We also read Babies Just Roll by Kathryn Hathaway. Katie worked differently - opting for an in-office casual reading with actors and staff members including Caryn McCormick and Handan Ozbilgin! Katie stopped the action periodically to consult with me about specific sections of dialogue.  We asked questions about clarity and less about character. We also learned that Katie’s play produced much bigger laughs than expected. Katie left with a clear ideas of what to work on and very excited for the staged reading at the end of the month.

Keep posted as we are finalizing our director choices. Next week rehearsals will begin!

The above blog entry was written by curator of the LAB residency program Francine Volpe

Monday, March 17, 2014

He'll 'Say Anything": 5 Facts with Tyler Rivenbark

Fri, Mar 28, at Rough Draft Fest, writers/artists Audrey Dimola and Tyler Rivenbark create immersive theatre in site-specific locations throughout the LAGCC campus. This ambitious all day installation aims to peel back the onion of the writer's process and produce plays in real-time.

Born and raised in Warsaw, North Carolina, Tyler Rivenbark is an accomplished playwright and theater maker.  In 2009 Riverbark was the writer-in-residence at the Louis Armstrong House Museum. He is the co-founder of Oh, Bernice! writers collective and founder of the Oh, Bernice! Reading Series. He is also the co-founder of The Hammer & Pick Collective. Tyler is a member of the Dramatists Guild.

In his own words, 5 facts w/ Tyler Rivenbark 

1. When I was in college I hitchhiked through the Argentinian countryside, which turned out to be one of the most vivid memories I have of my time there.

2. My family used to own turkey grow-out houses in North Carolina, which my brother and I worked at most evenings when we were younger. When I was about 12, while walking the house and singing a song I had recently written, I decided to learn how to play guitar so I could better accompany the lyrics.

3. At my college graduation I gave a speech that quoted John Cusack from Say Anything.

4. When I was in elementary school I used to tell everyone I was originally from California. I still have not visited California, though it and my home state often make their way into my writing.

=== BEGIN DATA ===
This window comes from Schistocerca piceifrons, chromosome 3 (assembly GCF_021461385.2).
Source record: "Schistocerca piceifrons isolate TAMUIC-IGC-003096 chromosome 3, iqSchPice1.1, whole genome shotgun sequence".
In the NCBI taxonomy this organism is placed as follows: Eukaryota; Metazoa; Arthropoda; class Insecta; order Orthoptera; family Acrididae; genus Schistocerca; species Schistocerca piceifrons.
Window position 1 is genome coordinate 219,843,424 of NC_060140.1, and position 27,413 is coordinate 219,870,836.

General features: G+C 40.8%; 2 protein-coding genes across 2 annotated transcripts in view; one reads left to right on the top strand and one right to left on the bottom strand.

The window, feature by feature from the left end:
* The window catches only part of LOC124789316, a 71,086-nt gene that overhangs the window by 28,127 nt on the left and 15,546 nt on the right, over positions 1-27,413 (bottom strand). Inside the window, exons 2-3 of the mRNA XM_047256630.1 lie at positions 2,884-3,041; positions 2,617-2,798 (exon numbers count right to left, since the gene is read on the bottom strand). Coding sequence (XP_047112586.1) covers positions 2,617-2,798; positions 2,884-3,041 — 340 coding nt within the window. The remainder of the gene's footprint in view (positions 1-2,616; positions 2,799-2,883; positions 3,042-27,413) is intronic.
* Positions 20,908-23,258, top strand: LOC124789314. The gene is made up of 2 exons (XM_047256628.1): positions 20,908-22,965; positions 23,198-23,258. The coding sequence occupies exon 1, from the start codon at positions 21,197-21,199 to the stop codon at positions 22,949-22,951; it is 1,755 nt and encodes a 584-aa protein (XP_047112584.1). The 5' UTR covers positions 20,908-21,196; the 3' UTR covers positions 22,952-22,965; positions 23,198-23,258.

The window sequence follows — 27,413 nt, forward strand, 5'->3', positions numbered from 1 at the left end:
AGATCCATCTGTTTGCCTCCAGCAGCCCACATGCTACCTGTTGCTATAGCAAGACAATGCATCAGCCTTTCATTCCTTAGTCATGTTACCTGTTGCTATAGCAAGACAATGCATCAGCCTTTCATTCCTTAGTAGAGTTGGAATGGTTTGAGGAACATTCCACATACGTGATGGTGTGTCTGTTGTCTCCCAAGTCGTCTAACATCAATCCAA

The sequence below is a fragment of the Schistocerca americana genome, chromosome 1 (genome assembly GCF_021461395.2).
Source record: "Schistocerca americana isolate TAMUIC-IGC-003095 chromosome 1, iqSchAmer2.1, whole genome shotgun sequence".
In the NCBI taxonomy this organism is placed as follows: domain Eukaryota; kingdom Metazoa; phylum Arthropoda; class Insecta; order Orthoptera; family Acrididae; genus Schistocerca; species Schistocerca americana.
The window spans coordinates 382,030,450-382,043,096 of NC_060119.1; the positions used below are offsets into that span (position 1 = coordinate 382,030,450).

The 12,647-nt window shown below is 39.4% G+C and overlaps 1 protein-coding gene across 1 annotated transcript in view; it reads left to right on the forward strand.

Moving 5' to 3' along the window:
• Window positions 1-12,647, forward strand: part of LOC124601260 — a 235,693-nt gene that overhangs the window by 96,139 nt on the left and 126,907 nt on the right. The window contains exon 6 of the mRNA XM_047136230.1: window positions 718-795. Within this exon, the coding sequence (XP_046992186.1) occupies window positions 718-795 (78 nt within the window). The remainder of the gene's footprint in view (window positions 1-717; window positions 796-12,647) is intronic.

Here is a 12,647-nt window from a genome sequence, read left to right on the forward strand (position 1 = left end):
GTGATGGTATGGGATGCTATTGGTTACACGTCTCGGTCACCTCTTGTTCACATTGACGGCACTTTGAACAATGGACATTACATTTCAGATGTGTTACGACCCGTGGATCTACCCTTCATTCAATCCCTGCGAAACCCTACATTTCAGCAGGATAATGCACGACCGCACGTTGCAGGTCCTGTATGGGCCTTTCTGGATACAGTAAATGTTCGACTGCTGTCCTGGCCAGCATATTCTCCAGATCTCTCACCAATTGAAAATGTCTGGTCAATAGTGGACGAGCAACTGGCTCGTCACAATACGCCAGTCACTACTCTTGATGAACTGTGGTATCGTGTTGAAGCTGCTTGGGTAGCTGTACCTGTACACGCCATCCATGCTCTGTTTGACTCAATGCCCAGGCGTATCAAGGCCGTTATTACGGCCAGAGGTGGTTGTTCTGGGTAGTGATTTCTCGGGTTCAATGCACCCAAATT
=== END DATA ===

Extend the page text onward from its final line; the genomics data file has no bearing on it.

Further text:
5. During my first two years after having moved to New York City I busked in the Times Square station. It's amazing what you can experience with a bit of music, eye contact, and openness. That time performing in the subways of the City has informed the theatre I now create.

Fri, Mar 28  
Unstaged: A Playwriting and Performance Experiment, 3-9pm, Various Locations  
Co-curators Audrey Dimola and Tyler  Rivenbark
For more details go to:
All performances are FREE and followed by Q&A
For reservations, please email:

Thursday, March 13, 2014

Spend World Theater Day with LPAC

What does it mean if you attend the Rough Draft Fest Kick Off party, March 27th?  You will be virtually connected to participants and theater makers from all over the world. This year, LPAC is featured on TCG's international Map of Events for World Theater Day! We will be live tweeting with theater makers from all over the world (amongst everything else) and projecting videos of international theatre artists reading translations of playwright Brett Bailey’s words. (This year, in honor of World Theatre Day's 52nd Celebration, South African playwright, designer, director, installation maker and artistic director of Third World Bunfight, Brett Bailey, will write this year's annual International Message). #WTD14

Festival page: 

Wednesday, March 12, 2014

Are you ready for Rough Draft Fest? "10 Facts" Returns w/ Audrey Dimola (or is it Audrey Leopard?)